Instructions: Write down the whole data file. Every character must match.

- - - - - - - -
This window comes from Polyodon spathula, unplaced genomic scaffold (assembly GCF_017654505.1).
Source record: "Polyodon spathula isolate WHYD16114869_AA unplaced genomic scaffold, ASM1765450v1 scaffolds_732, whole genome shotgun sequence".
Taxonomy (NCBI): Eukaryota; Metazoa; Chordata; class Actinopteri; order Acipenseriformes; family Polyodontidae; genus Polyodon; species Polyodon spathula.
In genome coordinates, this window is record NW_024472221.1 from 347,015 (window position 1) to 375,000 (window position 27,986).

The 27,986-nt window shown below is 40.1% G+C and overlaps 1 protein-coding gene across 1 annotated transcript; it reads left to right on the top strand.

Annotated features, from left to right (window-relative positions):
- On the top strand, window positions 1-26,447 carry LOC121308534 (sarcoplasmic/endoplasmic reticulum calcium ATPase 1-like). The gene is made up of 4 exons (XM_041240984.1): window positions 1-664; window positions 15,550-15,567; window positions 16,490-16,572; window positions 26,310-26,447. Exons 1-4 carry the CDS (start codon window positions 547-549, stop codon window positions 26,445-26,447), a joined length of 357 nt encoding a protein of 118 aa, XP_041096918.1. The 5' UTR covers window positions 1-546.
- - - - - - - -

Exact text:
This window comes from Polyodon spathula, unplaced genomic scaffold (assembly GCF_017654505.1).
Source record: "Polyodon spathula isolate WHYD16114869_AA unplaced genomic scaffold, ASM1765450v1 scaffolds_732, whole genome shotgun sequence".
Taxonomy (NCBI): Eukaryota; Metazoa; Chordata; class Actinopteri; order Acipenseriformes; family Polyodontidae; genus Polyodon; species Polyodon spathula.
In genome coordinates, this window is record NW_024472221.1 from 347,015 (window position 1) to 375,000 (window position 27,986).

The 27,986-nt window shown below is 40.1% G+C and overlaps 1 protein-coding gene across 1 annotated transcript; it reads left to right on the top strand.

Annotated features, from left to right (window-relative positions):
- On the top strand, window positions 1-26,447 carry LOC121308534 (sarcoplasmic/endoplasmic reticulum calcium ATPase 1-like). The gene is made up of 4 exons (XM_041240984.1): window positions 1-664; window positions 15,550-15,567; window positions 16,490-16,572; window positions 26,310-26,447. Exons 1-4 carry the CDS (start codon window positions 547-549, stop codon window positions 26,445-26,447), a joined length of 357 nt encoding a protein of 118 aa, XP_041096918.1. The 5' UTR covers window positions 1-546.